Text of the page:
|In The King's Speech, actor Colin Firth garnered an Oscar nomination for his role as King George VI of England, who overcame his stutter with the help of a rather unorthodox speech therapist. Firth's character found his voice and ultimately delivered an inspiring radio-address that helped unite the British people in battle in 1939.
Choosing a Speech Therapist
Most SLPs do not specialize in stuttering, but it is recommended that you find a board-certified SLP who does to work with your child. Reitzes says parents should not be shy about asking the therapist specific questions. For example, does the therapist have any special training or coursework in treating stuttering? How many people who stutter has she treated? He also cautions against a therapist who make promises. "I'd be concerned about someone who's making a guarantee," he says.
Melnitsky, who is the founder of All Island Speech and Stuttering Therapy, says making a diagnosis should involve formalized testing, informal observation, and a parent interview. She suggests parents bring an audio or videotape from home of the child interacting with family members to the evaluation. "Stuttering is cyclical in nature and sometimes children are fluent during evaluations," she says. "It is vital to assess speaking across many different situations."
Many parents struggle with feelings of self-blame. They wonder what they may have done to contribute to the disorder. And while it's only natural to want answers, the truth is, there is no one to blame for a child's stuttering. "Parents sometimes feel guilty, thinking that they caused this," says Trichon. "It's not the parent that caused it, but a parent can change the home environment."
Trichon suggests encouraging turn-talking and being a good listener. "These are simple things that you can do to make it easier for your child to talk at home," he says.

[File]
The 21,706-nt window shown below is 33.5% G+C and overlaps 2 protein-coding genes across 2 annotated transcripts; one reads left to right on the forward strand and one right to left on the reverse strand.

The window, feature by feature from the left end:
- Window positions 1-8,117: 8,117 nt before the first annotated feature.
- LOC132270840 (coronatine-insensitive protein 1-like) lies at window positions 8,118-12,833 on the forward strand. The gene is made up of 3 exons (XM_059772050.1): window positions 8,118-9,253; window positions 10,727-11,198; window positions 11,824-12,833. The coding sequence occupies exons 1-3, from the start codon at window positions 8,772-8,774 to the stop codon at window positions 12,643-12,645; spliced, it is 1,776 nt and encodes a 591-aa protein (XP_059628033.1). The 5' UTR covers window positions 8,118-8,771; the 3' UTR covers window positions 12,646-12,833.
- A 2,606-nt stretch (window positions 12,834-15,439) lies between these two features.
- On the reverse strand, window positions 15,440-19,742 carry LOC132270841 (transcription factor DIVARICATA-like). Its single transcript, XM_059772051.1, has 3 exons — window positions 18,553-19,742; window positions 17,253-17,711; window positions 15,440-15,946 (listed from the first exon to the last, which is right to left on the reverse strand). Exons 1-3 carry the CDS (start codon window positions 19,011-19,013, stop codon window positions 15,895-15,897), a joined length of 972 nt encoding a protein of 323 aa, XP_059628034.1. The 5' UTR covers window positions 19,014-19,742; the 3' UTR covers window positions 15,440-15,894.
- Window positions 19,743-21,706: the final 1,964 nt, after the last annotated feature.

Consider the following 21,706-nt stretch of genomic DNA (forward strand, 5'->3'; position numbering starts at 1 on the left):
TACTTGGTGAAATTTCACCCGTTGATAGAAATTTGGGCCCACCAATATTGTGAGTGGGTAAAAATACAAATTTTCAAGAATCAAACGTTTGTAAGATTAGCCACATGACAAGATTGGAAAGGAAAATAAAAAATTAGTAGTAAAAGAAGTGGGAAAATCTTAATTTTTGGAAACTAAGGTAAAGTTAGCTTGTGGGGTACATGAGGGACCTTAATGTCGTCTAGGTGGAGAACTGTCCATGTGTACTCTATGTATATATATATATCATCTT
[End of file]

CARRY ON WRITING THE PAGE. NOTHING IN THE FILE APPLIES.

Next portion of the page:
Issues of self-esteem are almost certain to come into play if your child stutters. And as many parents fear, the unfortunate truth is that many children who stutter are picked on by other kids, and often feel socially isolated. Jim McClure of the National Stuttering Association (NSA) says that stuttering is one of a few disorders where it's still 'okay' to be ridiculed. Stats from the NSA bear this out - eight out of 10 kids who stutter have been bullied or teased.
Parents should create an accepting, reassuring environment at home, one where the child knows that he will be heard, even if he's stuttering. Experts suggest being open about your child's stuttering with teachers, coaches, and your child's friends. At the beginning of the school year - a time of great trepidation for most kids who stutter - go in to see your child's new teacher. Explain that your child stutters and suggest ways that the teacher can help.
Some children have found success with giving a presentation to their class on stuttering, while others prefer explaining to their peers one-on-one. Anything that demystifies the process is helpful. With stuttering occurring in only about 1 percent of the adult population, many people have actually never met someone who stutters.
Self Help and Support Groups such as FRIENDS and the NSA can be beneficial to your child. "Good therapy is important, but support is often the missing piece," says Lee Caggiano, founder of FRIENDS, The National Association of Young People Who Stutter, and a Long Island-based SLP. "A kid has a chance of continuing to feel that he's 'less than,' and getting involved with support teaches him that he's not."
Shauntie Williams, mother of 10-year old Tyler, who is an Our Time member, agrees. "I didn't want Tyler thinking he had a problem, that he needed to be fixed," Williams says. "Since he got involved with Our Time he's okay with the way he is. He knows there's nothing wrong with him. He's just different."